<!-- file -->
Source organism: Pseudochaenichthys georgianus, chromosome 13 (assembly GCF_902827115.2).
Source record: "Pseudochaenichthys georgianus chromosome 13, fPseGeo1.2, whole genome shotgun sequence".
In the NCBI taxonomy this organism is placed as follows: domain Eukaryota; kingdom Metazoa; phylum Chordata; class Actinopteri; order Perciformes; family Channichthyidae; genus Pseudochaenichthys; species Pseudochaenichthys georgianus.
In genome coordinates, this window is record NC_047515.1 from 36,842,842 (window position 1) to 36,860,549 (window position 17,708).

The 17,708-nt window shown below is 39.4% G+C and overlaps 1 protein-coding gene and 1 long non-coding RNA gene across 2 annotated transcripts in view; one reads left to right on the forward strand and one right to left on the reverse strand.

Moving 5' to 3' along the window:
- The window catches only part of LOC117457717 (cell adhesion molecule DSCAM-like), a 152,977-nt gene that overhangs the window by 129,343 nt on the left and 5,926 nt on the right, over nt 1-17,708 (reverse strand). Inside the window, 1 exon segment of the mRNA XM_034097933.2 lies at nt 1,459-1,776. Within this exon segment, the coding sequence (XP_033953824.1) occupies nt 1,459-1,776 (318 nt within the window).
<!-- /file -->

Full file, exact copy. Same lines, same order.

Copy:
Source organism: Pseudochaenichthys georgianus, chromosome 13 (assembly GCF_902827115.2).
Source record: "Pseudochaenichthys georgianus chromosome 13, fPseGeo1.2, whole genome shotgun sequence".
In the NCBI taxonomy this organism is placed as follows: domain Eukaryota; kingdom Metazoa; phylum Chordata; class Actinopteri; order Perciformes; family Channichthyidae; genus Pseudochaenichthys; species Pseudochaenichthys georgianus.
In genome coordinates, this window is record NC_047515.1 from 36,842,842 (window position 1) to 36,860,549 (window position 17,708).

The 17,708-nt window shown below is 39.4% G+C and overlaps 1 protein-coding gene and 1 long non-coding RNA gene across 2 annotated transcripts in view; one reads left to right on the forward strand and one right to left on the reverse strand.

Moving 5' to 3' along the window:
- The window catches only part of LOC117457717 (cell adhesion molecule DSCAM-like), a 152,977-nt gene that overhangs the window by 129,343 nt on the left and 5,926 nt on the right, over nt 1-17,708 (reverse strand). Inside the window, 1 exon segment of the mRNA XM_034097933.2 lies at nt 1,459-1,776. Within this exon segment, the coding sequence (XP_033953824.1) occupies nt 1,459-1,776 (318 nt within the window).